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Finland is deploying dogs that can detect the coronavirus at its main international airport in Helsinki, according to The Associated Press.
The 4-month pilot could determine whether COVID-detecting canines could be used as an affordable alternative for testing and help airport officials find infected travelers.
"It's a very promising method. Dogs are very good at sniffing," Anna Hielm-Bjorkman, a small animal medicine researcher at the University of Helsinki who is monitoring the pilot, told the news service.
The program is voluntary. Passengers who agree to take the free test use a wipe to swipe their necks to collect a sweat sample, which is placed in a box and given to a dog in a separate booth. The four trained canines, who have learned how to detect cancer, diabetes, and other illnesses, sniff the sample for 10 seconds and then give a result. They either scratch a paw, lay down, or bark their conclusion.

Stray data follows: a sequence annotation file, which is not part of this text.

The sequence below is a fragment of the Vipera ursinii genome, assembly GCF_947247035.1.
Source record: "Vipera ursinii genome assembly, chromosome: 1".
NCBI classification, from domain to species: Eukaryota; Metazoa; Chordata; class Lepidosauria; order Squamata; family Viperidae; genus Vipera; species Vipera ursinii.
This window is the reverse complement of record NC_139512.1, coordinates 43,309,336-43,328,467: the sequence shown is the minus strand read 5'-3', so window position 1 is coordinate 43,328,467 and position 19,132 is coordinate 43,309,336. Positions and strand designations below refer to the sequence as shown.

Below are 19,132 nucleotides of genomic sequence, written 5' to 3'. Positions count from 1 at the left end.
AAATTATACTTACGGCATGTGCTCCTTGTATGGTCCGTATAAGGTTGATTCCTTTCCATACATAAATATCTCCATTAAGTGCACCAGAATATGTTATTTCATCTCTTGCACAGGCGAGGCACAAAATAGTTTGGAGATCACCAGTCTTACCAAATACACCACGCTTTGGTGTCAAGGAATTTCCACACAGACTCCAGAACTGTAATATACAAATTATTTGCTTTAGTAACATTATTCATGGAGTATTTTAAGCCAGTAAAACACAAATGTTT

If the wipe is positive, the passenger is encouraged to take a standard COVID-19 test at the airport's health center.
If the trial is successful, coronavirus-sniffing dogs could be used at other locations as well, the AP reported, including hospitals, nursing homes, sports arenas, and entertainment venues.
So far, the trial seems to be working, Hielm-Bjorkman told The New York Times. The dogs can sniff out the virus in people who are asymptomatic or pre-symptomatic, she said, and can detect it at earlier stages than standard COVID-19 tests.
Four dogs are starting their shifts at the airport this week, and six are still in training, the newspaper reported.
Finland is the second country to test detection dogs at an airport, following behind a program launched at the Dubai International Airport in August, according to Newsweek. Dog-sniffing programs are being studied in Australia, Britain, France, Germany, and the U.S. as well.
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Cite this: Finland Uses Coronavirus-Sniffing Dogs at Airport - Medscape - Sep 25, 2020.